"But you don't answer the fundamental question. Shifting resources around is not going to solve the worlds energy problems ..."
But that is exactly how energy problems have been solved for millennia . By shifting resources around. It's how these problems will continue to be addressed. In reality energy demands and resources are too complex and multifaceted for there to be one single solution. Fossil fuels are overused already, with oil in far too much demand in relation to limited supply considering the rate of industrialisation of many highly populated parts of the world and clean coal technology currently a research pipe dream.
We know it ain't fossil fuels, we know it ain't nuclear either, and we know it ain't renewables entirely in the short term as it will take 20 years to develop these to meet half UK _electricity_ requirements even with a lot of conservation, let alone UK _energy_ requirements. So it's going to have to be some combination of the three with a declining share of fossil fuels and an increasing share of renewables and conservation, at least until the currently being or likely to be built soon generation of nuclear wears out, which is unlikely to be useful for more than 20-30% of UK electricity demand.
Nuclear isn't much use to solve the peaking problem and is made more expensive and can be developed in fewer places by the fact people don't like a nuclear plant as their next door neighbour and siting of nuclear plants causes large reductions in property values. No amount of 'nuclear is safe' propaganda and lobbying will convince us otherwise ; house buyers are not fools - call us that if you choose, but if your case relies on an elite priesthood telling the rest of us what we want and imposing it on us, as happened in nuclear France, then your case really hasn't moved beyond the 'too cheap to meter' propaganda of the 1950ies.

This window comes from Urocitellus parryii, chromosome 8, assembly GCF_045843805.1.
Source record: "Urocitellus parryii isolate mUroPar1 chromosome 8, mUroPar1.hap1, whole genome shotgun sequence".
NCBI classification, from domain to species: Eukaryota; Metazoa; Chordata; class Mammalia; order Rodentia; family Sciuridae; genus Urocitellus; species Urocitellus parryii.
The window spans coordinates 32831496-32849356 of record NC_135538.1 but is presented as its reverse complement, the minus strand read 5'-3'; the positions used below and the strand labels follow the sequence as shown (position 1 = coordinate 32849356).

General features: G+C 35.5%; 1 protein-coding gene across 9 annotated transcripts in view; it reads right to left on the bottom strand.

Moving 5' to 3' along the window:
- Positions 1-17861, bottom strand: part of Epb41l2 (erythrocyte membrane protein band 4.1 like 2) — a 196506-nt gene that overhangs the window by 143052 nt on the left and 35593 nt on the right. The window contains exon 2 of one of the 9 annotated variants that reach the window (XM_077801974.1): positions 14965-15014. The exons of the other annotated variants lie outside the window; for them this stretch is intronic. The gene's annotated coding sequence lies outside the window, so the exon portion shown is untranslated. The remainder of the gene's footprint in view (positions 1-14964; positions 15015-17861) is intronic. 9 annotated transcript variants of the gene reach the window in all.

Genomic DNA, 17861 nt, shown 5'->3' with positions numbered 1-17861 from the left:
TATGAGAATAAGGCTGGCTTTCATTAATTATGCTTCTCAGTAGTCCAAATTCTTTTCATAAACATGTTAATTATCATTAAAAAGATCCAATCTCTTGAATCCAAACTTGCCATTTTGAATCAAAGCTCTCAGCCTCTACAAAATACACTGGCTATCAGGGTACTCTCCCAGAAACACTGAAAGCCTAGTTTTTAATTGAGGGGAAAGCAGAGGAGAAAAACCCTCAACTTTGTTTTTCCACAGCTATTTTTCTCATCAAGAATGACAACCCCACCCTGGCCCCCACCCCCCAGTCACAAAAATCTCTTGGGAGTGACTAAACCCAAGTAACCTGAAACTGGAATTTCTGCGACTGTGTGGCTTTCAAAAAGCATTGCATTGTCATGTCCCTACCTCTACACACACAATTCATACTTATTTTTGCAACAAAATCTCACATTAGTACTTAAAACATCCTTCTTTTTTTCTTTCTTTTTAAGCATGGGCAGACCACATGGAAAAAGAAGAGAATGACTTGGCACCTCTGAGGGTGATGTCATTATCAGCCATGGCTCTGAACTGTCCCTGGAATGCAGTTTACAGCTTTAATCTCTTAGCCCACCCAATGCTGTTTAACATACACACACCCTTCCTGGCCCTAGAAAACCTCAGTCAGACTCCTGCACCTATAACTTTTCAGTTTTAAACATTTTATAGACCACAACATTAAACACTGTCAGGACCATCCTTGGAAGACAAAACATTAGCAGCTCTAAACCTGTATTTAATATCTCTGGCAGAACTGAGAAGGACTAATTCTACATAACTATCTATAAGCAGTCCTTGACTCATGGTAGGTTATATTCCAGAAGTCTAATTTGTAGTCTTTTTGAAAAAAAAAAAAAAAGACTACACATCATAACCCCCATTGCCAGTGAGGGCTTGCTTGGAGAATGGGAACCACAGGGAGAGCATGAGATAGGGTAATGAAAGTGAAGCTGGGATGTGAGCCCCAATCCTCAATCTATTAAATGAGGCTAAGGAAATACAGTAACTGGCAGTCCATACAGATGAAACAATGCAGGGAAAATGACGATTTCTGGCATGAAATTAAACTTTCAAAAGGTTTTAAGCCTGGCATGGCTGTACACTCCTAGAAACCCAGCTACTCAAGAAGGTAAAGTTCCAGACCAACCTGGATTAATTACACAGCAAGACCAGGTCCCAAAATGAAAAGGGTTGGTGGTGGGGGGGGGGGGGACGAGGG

But power generation facilities - whether windmills, solar, nuclear or good old gas/coal - have to go somewhere. No-one typically chooses a house next to these sites, though (given a choice) I'd rather live near a nuke plant than a coal one.
There are, however, plenty of places that actually welcome nuclear build. It's never going to be popular in Notting Hill or the Surrey stockbroker belt (and no-one's seriously suggesting building a plant there) but Hartlepool, Heysham and Sellafield/Windscale give a higher priority to some more decent jobs than nuclear scare stories.
"There are, however, plenty of places that actually welcome nuclear build."
In the UK there are a few such places and you mention these, due to the premium these localities place upon nuclear jobs. As to whether this number is 'plenty', I would agree with this if generating 20-30% of UK electric demand at half a dozen or so nuclear sites over the next UK nuclear station project lifecycle is the proportion of eggs we want and need in this particular basket.
I've seen evidence of one or two nimby protests against onshore wind, but these seem very minor compared to what results from proposals for a nuclear site where none has existed before in the UK, and most neighbours of windfarms seem comparatively OK about these, though those living in Shropshire near to where proposed new overhead grid lines are projected to carry renewable wind electricity generated on the Welsh hills into the industrial Midlands are not very happy about this.
I'd rather not have to mortgage future generations of humans on the decomissioning cost resulting from putting all of our eggs into the nuclear basket as has been foisted upon the French. I'm not convinced either that renewable electricity can be developed fast enough that we don't need one last generation of nuclear generators on sites in the UK already familiar with these.